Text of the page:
About the Author: Richard McBee is a painter and writer on Jewish Art. Contact him at rmcbee@nyc.rr.com


If you don't see your comment after publishing it, refresh the page.

Our comments section is intended for meaningful responses and debates in a civilized manner. We ask that you respect the fact that we are a religious Jewish website and avoid inappropriate language at all cost.

If you promote any foreign religions, gods or messiahs, lies about Israel, anti-Semitism, or advocate violence (except against terrorists), your permission to comment may be revoked.

No Responses to “Bird’s Head Haggadah Revealed – The Medieval Haggadah: Art, Narrative & Religious Imagination”

Comments are closed.

Current Top Story
Children asleep at the Kathmandu Chabad House in Nepal after the earthquake.
9 Israelis Still Missing in Nepal
Latest Sections Stories
Teens-Twenties-logo

The poetry slam required entrants to compose original poetry with powerful imagery and energetic rhythm bringing their poems to life – making it palpable to the audience.

Teens-Twenties-logo

“I was so inspired by the beautiful lessons I learned and by the holiness around me that I just couldn’t stop writing songs!” she says.

Schonfeld-logo1

But Pi Day is worst of all
I want the extra credit bad
But trying to remember many numbers
makes me sad.

Several thousand Eastern European Jews had escaped Nazi death and Soviet persecution by fleeing to Shanghai, China.

Now that we’re back to chometz, it’s just the right time to give thought to our wellbeing. Who doesn’t want to lose a few bulky matzah-and-potato pounds? Who wouldn’t like to eat smarter and feel better? If you’re like most people I know, these are probably the first things you’d like to address. It’s time […]

My mother-in-law and I have had our problems since the beginning of my marriage.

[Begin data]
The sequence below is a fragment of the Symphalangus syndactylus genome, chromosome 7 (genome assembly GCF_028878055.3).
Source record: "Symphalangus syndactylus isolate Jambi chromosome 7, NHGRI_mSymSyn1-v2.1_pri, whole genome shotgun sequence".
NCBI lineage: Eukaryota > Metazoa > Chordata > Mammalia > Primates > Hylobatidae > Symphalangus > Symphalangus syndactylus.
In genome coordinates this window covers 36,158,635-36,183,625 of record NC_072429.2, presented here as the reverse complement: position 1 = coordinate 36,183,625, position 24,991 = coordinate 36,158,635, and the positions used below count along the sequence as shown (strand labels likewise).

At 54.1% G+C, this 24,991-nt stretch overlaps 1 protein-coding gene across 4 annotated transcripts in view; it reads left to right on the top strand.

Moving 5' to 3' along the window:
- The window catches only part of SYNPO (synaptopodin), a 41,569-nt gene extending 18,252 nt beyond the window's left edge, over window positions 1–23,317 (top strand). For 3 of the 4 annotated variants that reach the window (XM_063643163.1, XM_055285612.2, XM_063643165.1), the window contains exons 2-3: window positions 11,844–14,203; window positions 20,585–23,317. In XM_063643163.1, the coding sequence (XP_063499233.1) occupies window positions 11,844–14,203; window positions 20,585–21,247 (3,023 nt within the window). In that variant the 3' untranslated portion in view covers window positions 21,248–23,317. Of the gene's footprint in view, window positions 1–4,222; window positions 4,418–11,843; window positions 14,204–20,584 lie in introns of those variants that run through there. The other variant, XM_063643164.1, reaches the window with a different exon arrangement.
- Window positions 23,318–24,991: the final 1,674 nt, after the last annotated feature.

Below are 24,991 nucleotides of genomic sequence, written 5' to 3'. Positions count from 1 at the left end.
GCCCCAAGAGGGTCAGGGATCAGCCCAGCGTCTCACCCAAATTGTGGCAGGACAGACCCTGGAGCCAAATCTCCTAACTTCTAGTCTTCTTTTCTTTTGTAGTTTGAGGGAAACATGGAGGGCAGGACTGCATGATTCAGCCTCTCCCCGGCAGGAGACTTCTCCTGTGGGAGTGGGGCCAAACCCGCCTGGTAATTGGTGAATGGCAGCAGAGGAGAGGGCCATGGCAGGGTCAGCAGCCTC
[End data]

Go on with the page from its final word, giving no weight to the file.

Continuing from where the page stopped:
It was Lia van Leer who changed the image of filmmaking in Israel so that it is now seen as an expression of culture and not mere entertainment.

“People who never buy cookbooks are getting this one,” said Victoria. “They read it cover to cover and find it so interesting.”

We have recently witnessed how other minorities deal with even perceived danger aimed at their brothers and sisters. They respond in great numbers.

The Hebrew Academy students took part in all categories and used successful and innovative techniques to achieve their goals.

“The objective behind establishing small communities as places for relocation was a remedy for the excessive cost of housing and education in the large New York metropolitan market,” Mr. Savitsky explained.

Jewish Democrats did not entirely trust the son of Joseph Kennedy, a man broadly considered to be both anti-Semitic and pro-Nazi.

More Articles from Richard McBee
Jerusalem to Jericho Road: photograph by Chanan Getraide
“Chanan Getraide Photographs”: 2004 exhibition at Hebrew Union College Museum

“We are living in a Golden Age of Jewish Art, but don’t know it.”

McBee-062014-Outside

He refuses to flinch from our painful history, perhaps finding a kind of solace in the consistency of irrational enmity directed against us.

“Vidduy: The Musical” breaks through the formidable barrier of repetitive confession to allow us to begin to understand what is at the heart of this fundamental religious act.

A fascinating glimpse into the rich complexity of medieval Jewish life and its contemporary relevance had intriguingly emerged.

Silverstein’s work has long concerned itself with the intersection between the personal and Jewish Biblical narrative, significantly explored in this column in “Brighton Beach Bible” (July 27, 2009).

Not surprisingly the guardians of synagogue tradition is male dominated in both Moses Abraham, Cantor and Mohel and Synagogue Lamp Lighters.

Neither helpless victims nor able to escape the killer’s clutches, the leaders had to make impossible choices on a daily basis in a never-ending dance with the devil.

Bradford has opted to fully exploit the diverse possibilities of the physical surface by concentrating on the three-dimensional application of paint (impasto) and other material.

Printed from: http://www.jewishpress.com/sections/arts/birds-head-haggadah-revealed-the-medieval-haggadah-art-narrative-religious-imagination/2012/03/29/

Scan this QR code to visit this page online: